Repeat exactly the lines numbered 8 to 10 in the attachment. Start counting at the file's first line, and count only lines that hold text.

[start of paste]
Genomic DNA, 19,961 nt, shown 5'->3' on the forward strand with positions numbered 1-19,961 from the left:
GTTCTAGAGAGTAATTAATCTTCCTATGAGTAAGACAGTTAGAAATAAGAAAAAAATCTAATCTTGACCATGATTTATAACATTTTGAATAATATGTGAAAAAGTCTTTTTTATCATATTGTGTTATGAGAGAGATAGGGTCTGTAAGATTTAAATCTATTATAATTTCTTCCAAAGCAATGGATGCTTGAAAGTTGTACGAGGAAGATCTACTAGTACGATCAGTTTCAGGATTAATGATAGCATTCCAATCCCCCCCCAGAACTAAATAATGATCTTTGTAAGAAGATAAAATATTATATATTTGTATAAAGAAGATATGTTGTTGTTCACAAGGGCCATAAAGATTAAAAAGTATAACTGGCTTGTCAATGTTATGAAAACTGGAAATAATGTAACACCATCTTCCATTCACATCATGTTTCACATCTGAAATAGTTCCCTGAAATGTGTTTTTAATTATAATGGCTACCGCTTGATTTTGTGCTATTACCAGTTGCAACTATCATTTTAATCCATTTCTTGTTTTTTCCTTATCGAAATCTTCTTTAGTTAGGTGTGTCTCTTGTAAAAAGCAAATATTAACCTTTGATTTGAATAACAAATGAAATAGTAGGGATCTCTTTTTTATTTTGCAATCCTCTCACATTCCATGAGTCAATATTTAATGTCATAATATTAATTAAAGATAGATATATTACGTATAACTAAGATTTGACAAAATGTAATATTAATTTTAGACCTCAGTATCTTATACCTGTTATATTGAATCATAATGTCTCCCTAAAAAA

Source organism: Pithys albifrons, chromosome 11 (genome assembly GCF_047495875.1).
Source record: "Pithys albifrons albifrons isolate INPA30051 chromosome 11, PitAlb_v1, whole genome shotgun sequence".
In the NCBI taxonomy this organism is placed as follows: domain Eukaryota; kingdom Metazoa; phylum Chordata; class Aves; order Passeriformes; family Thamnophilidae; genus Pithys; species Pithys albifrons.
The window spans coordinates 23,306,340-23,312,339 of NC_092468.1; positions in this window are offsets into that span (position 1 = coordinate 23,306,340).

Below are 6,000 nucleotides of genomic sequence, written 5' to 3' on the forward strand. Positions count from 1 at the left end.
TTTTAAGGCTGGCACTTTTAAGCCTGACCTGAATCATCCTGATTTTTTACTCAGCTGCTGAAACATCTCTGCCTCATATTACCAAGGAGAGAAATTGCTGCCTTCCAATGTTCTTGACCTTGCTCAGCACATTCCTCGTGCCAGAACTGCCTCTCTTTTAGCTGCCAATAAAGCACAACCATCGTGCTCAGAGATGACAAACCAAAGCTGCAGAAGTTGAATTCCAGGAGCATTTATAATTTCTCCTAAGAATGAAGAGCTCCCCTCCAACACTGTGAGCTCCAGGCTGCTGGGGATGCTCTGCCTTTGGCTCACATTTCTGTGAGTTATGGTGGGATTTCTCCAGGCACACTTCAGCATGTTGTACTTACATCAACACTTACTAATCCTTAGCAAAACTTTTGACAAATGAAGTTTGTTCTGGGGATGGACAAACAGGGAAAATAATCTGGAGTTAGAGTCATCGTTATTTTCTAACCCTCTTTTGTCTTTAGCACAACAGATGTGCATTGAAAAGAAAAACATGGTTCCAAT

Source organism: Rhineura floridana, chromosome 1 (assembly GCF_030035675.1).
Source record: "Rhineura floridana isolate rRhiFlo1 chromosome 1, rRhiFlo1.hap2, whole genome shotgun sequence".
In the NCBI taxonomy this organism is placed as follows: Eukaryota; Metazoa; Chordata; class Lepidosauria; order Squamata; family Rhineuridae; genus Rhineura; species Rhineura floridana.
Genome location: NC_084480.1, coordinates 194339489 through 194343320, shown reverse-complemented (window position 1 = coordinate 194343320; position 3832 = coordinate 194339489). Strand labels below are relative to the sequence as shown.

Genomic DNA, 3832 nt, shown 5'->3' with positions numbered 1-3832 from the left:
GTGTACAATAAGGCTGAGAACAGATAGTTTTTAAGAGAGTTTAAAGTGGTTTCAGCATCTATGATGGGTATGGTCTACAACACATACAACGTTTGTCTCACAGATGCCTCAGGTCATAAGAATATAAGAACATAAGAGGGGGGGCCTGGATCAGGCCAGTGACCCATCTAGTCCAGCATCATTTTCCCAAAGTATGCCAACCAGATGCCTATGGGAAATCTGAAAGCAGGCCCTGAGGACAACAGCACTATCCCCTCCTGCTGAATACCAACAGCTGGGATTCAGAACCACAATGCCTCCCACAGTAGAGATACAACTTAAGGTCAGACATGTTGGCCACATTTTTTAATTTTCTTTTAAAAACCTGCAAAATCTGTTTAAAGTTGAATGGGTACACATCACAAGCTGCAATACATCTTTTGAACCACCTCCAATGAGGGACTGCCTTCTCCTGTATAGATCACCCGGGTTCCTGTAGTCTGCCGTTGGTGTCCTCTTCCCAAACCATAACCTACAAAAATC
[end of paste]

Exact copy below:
TTTTAAGGCTGGCACTTTTAAGCCTGACCTGAATCATCCTGATTTTTTACTCAGCTGCTGAAACATCTCTGCCTCATATTACCAAGGAGAGAAATTGCTGCCTTCCAATGTTCTTGACCTTGCTCAGCACATTCCTCGTGCCAGAACTGCCTCTCTTTTAGCTGCCAATAAAGCACAACCATCGTGCTCAGAGATGACAAACCAAAGCTGCAGAAGTTGAATTCCAGGAGCATTTATAATTTCTCCTAAGAATGAAGAGCTCCCCTCCAACACTGTGAGCTCCAGGCTGCTGGGGATGCTCTGCCTTTGGCTCACATTTCTGTGAGTTATGGTGGGATTTCTCCAGGCACACTTCAGCATGTTGTACTTACATCAACACTTACTAATCCTTAGCAAAACTTTTGACAAATGAAGTTTGTTCTGGGGATGGACAAACAGGGAAAATAATCTGGAGTTAGAGTCATCGTTATTTTCTAACCCTCTTTTGTCTTTAGCACAACAGATGTGCATTGAAAAGAAAAACATGGTTCCAAT

Source organism: Rhineura floridana, chromosome 1 (assembly GCF_030035675.1).
Source record: "Rhineura floridana isolate rRhiFlo1 chromosome 1, rRhiFlo1.hap2, whole genome shotgun sequence".